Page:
Category 5: Part 1: Telecommunications Part 2: Information Security

Category 6: Sensors and Lasers

Category 7: Navigation and Avionics

Category 8: Marine

Category 9: Propulsion Systems, Space Vehicles, and Related Equipment

The second character in the ECCN is a letter which corresponds to one of the five product groups which are:
> Systems, Equipment and Components
> Test, Inspection and Production Equipment
> Material
> Software
> Technology

For example, the first entry on the CCL Index is, “Ablative liners, thrust or combustion chambers,” and its ECCN is 9A106.a and 9A619.c, e. Based on this ECCN, Ablative liners, thrust or combustion chambers are Systems, Equipment and Components of Propulsion Systems, Space Vehicles and Related Equipment, and they can be found in Category 9 of the CCL.

Step 3. Why is your item controlled?

Once you have identified the item’s ECCN, look it up in the CCL (each category of the CCL is linked above in Step 2). Each item’s place on the list can be found based upon the ECCN. For example, the first item in Category 1 has a ECCN of 1A001 and the last item in Category 1 has an ECCN of 1E994.

The reasons for control of an item are listed under the heading of each ECCN. There are eight different categories of reasons for control. Each control is represented by a two character abbreviation. The reasons for control are: CB Chemical and Biological weapons, NP Nuclear Nonproliferation, NS National Security, MT Missile Tech, RS Regional Stability, FC Firearms Convention, CC Crime Control, and AT Anti-Terrorism. CB and CC have three levels of control. NP, NS, RS and AT have two levels of control. MT and FC have only one level of control.

The heading for each ECCN will explain whether a particular reason for control applies to the entire CCL entry or whether it only applies to certain items in the entry. The heading will also denote the level of control by identifying whether the control is NS column one, two or three, and AT column one or two, etc.

For example, ECCN 1A001 has two reasons for control NS and AT. The entire entry is NS level 2 because the heading reads, “NS applies to entire entry NS Column 2.” The entire entry is AT level 1 because the heading reads, “AT applies to entire entry AT column 1.”

Step 4. Does the control apply in the export’s destination?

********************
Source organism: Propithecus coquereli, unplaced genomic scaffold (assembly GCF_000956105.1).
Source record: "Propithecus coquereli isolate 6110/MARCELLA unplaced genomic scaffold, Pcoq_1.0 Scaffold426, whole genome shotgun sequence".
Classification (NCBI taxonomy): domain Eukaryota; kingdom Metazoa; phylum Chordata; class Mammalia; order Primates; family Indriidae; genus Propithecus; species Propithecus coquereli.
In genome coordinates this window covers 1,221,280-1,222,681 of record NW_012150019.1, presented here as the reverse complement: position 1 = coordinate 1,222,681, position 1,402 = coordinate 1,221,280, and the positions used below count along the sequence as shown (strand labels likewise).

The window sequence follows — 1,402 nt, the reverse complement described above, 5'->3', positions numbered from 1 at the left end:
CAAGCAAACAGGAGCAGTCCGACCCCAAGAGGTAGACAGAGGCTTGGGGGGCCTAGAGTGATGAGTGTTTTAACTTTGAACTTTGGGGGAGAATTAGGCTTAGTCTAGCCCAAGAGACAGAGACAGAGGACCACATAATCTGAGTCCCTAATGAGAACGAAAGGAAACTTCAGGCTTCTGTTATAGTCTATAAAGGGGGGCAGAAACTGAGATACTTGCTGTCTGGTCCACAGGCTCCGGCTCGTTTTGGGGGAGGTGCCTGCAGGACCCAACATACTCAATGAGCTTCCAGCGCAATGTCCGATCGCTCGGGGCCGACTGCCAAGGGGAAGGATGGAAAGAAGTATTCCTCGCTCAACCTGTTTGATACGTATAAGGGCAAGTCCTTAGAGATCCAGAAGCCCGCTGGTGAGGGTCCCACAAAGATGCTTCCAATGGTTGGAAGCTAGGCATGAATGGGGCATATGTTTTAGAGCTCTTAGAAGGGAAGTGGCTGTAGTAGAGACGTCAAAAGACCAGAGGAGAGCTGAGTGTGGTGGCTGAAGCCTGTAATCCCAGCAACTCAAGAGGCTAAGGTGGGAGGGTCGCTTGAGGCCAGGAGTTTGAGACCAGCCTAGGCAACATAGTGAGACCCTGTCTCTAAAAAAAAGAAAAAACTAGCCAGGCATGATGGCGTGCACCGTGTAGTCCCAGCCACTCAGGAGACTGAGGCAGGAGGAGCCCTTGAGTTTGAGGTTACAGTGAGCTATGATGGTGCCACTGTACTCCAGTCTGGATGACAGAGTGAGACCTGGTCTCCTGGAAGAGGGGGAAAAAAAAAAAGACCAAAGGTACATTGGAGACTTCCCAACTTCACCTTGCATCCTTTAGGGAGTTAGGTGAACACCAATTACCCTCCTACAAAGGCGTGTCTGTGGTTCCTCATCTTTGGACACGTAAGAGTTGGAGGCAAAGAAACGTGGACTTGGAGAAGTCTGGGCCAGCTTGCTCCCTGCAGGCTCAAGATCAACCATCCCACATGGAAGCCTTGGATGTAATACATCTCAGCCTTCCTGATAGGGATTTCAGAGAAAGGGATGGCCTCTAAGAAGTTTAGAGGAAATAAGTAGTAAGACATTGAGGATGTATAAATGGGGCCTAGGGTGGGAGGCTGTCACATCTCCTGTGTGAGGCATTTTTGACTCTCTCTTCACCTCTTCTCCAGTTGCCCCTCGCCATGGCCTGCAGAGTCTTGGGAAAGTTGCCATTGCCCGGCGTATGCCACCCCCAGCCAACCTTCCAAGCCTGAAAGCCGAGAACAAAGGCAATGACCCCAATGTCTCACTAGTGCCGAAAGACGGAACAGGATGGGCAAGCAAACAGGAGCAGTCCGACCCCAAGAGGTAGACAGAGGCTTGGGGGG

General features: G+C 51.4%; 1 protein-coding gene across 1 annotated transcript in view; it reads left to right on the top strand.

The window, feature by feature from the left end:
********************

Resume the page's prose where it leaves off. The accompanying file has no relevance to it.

Once you know the reason the item is controlled you must next determine whether the control applies to the foreign country where it is being exported or reexported. To make this determination you must consult the Commerce County Chart.  The Country Chart is a list of the countries of the world in alphabetical order next to columns for each of the levels of control. By consulting the County Chart you can determine whether there is a control for your item in a particular country. For example, ECCN 1A001 has controls NS Column 2 and AT Column 1.

There is a NS2 control for items with ECCN 1A001 in Afghanistan, but not in Argentina. Therefore, there are no restrictions on sending items with ECCN 1A001 to Argentina. However, a company needs a license to send the item to Afghanistan or to the Bahamas.

Unfortunately, determining whether a control applies to a particular item in a particular country is only the tip of the iceberg. There are many more additional regulations regarding licensing and approval of agreements for export.  Companies should consult an attorney to assist with these additional regulations.

The EAR has ten separate general prohibitions. The above analysis only relates to the first three prohibitions. Any United States Person that has anything to do with exports or reexports should read and understand the rest of the EAR regulations to ensure that they are in compliance. Companies should consult an attorney to figure out how to comply with all federal regulations, especially the EAR. Nevertheless, the above guide should give companies the tools they need in order to figure out when they need to consult an attorney to ensure their exports are in compliance.

If you have questions regarding EAR, please e-mail Dale Markowitz at dmarkowitz@tddlaw.com, Andrew Yarger at ayarger@tddlaw.com or call them at (440) 285-2242.